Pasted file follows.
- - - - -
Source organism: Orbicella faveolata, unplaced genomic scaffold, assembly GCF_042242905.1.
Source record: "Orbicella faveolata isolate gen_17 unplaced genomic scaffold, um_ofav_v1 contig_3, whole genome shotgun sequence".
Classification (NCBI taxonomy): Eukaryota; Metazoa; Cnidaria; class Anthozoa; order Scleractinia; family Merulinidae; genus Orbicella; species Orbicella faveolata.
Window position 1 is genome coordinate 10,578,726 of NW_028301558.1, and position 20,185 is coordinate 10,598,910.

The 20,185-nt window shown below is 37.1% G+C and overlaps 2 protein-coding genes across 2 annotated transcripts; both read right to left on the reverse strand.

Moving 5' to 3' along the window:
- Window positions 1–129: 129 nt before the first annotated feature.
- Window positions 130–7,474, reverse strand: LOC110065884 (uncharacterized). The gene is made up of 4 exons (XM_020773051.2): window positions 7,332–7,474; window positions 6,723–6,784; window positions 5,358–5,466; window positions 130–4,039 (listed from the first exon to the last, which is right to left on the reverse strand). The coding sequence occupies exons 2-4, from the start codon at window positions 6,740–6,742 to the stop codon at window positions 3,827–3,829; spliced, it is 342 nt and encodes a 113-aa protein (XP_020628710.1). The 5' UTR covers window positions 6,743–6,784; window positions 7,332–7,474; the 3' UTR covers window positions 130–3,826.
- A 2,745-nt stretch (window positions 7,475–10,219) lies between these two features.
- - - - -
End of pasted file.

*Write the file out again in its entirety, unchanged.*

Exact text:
Source organism: Orbicella faveolata, unplaced genomic scaffold, assembly GCF_042242905.1.
Source record: "Orbicella faveolata isolate gen_17 unplaced genomic scaffold, um_ofav_v1 contig_3, whole genome shotgun sequence".
Classification (NCBI taxonomy): Eukaryota; Metazoa; Cnidaria; class Anthozoa; order Scleractinia; family Merulinidae; genus Orbicella; species Orbicella faveolata.
Window position 1 is genome coordinate 10,578,726 of NW_028301558.1, and position 20,185 is coordinate 10,598,910.

The 20,185-nt window shown below is 37.1% G+C and overlaps 2 protein-coding genes across 2 annotated transcripts; both read right to left on the reverse strand.

Moving 5' to 3' along the window:
- Window positions 1–129: 129 nt before the first annotated feature.
- Window positions 130–7,474, reverse strand: LOC110065884 (uncharacterized). The gene is made up of 4 exons (XM_020773051.2): window positions 7,332–7,474; window positions 6,723–6,784; window positions 5,358–5,466; window positions 130–4,039 (listed from the first exon to the last, which is right to left on the reverse strand). The coding sequence occupies exons 2-4, from the start codon at window positions 6,740–6,742 to the stop codon at window positions 3,827–3,829; spliced, it is 342 nt and encodes a 113-aa protein (XP_020628710.1). The 5' UTR covers window positions 6,743–6,784; window positions 7,332–7,474; the 3' UTR covers window positions 130–3,826.
- A 2,745-nt stretch (window positions 7,475–10,219) lies between these two features.